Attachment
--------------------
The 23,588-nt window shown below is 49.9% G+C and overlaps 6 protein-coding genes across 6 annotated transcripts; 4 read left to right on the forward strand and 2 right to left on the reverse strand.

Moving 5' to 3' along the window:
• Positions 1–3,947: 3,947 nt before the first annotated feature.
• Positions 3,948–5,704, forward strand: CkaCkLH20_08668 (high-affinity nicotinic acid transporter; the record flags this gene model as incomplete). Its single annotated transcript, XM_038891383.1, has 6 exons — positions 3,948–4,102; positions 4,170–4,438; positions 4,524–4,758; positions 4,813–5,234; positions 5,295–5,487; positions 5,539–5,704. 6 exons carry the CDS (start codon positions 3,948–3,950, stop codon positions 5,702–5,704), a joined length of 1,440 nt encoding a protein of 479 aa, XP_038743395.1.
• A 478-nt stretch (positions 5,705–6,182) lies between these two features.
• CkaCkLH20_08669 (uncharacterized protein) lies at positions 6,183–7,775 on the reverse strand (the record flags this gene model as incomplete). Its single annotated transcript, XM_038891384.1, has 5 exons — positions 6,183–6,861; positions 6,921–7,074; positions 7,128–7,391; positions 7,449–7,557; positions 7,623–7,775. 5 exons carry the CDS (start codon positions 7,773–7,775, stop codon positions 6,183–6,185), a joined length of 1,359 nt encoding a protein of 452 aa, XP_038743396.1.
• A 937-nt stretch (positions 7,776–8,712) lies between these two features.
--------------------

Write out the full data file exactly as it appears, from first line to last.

The 23,588-nt window shown below is 49.9% G+C and overlaps 6 protein-coding genes across 6 annotated transcripts; 4 read left to right on the forward strand and 2 right to left on the reverse strand.

Moving 5' to 3' along the window:
• Positions 1–3,947: 3,947 nt before the first annotated feature.
• Positions 3,948–5,704, forward strand: CkaCkLH20_08668 (high-affinity nicotinic acid transporter; the record flags this gene model as incomplete). Its single annotated transcript, XM_038891383.1, has 6 exons — positions 3,948–4,102; positions 4,170–4,438; positions 4,524–4,758; positions 4,813–5,234; positions 5,295–5,487; positions 5,539–5,704. 6 exons carry the CDS (start codon positions 3,948–3,950, stop codon positions 5,702–5,704), a joined length of 1,440 nt encoding a protein of 479 aa, XP_038743395.1.
• A 478-nt stretch (positions 5,705–6,182) lies between these two features.
• CkaCkLH20_08669 (uncharacterized protein) lies at positions 6,183–7,775 on the reverse strand (the record flags this gene model as incomplete). Its single annotated transcript, XM_038891384.1, has 5 exons — positions 6,183–6,861; positions 6,921–7,074; positions 7,128–7,391; positions 7,449–7,557; positions 7,623–7,775. 5 exons carry the CDS (start codon positions 7,773–7,775, stop codon positions 6,183–6,185), a joined length of 1,359 nt encoding a protein of 452 aa, XP_038743396.1.
• A 937-nt stretch (positions 7,776–8,712) lies between these two features.